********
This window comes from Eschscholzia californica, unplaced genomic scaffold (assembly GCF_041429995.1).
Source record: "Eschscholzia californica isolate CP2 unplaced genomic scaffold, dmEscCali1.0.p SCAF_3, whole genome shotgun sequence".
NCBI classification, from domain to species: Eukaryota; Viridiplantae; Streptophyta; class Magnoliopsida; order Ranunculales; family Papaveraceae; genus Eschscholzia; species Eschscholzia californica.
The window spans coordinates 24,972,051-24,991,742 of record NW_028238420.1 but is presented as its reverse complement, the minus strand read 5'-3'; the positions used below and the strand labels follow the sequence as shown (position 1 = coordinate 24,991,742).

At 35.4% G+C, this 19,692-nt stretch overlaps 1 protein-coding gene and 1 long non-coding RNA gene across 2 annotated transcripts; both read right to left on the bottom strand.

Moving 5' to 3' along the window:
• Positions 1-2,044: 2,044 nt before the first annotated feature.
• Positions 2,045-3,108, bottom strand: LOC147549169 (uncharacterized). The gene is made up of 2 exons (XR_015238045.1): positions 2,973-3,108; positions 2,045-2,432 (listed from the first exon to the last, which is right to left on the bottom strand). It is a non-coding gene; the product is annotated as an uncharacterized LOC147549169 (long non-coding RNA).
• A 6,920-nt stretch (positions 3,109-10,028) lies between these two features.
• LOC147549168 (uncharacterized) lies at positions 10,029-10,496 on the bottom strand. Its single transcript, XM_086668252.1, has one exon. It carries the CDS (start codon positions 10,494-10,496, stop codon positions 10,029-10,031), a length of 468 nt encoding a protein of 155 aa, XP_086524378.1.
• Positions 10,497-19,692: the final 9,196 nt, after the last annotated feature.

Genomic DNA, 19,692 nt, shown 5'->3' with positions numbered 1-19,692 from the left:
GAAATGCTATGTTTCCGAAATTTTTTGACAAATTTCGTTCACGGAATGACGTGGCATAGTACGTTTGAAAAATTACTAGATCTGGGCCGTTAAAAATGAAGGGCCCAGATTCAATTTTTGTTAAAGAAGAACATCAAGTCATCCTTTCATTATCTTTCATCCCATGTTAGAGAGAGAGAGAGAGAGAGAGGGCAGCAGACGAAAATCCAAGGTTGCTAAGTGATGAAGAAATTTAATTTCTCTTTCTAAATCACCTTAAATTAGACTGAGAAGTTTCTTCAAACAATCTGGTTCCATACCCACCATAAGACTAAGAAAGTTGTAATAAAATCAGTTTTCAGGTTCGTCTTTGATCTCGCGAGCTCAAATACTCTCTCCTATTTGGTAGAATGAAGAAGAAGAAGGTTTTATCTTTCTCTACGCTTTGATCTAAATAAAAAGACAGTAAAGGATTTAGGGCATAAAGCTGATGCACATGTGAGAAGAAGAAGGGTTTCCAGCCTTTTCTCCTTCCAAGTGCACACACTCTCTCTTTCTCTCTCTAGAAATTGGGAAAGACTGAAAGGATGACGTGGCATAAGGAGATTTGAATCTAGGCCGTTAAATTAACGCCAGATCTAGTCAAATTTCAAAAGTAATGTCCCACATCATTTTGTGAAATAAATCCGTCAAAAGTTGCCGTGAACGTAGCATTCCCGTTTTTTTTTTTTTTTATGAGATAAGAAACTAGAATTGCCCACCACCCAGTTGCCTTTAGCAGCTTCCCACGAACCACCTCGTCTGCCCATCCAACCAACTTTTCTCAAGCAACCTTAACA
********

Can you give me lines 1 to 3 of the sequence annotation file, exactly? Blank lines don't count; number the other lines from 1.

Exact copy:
This window comes from Eschscholzia californica, unplaced genomic scaffold (assembly GCF_041429995.1).
Source record: "Eschscholzia californica isolate CP2 unplaced genomic scaffold, dmEscCali1.0.p SCAF_3, whole genome shotgun sequence".
NCBI classification, from domain to species: Eukaryota; Viridiplantae; Streptophyta; class Magnoliopsida; order Ranunculales; family Papaveraceae; genus Eschscholzia; species Eschscholzia californica.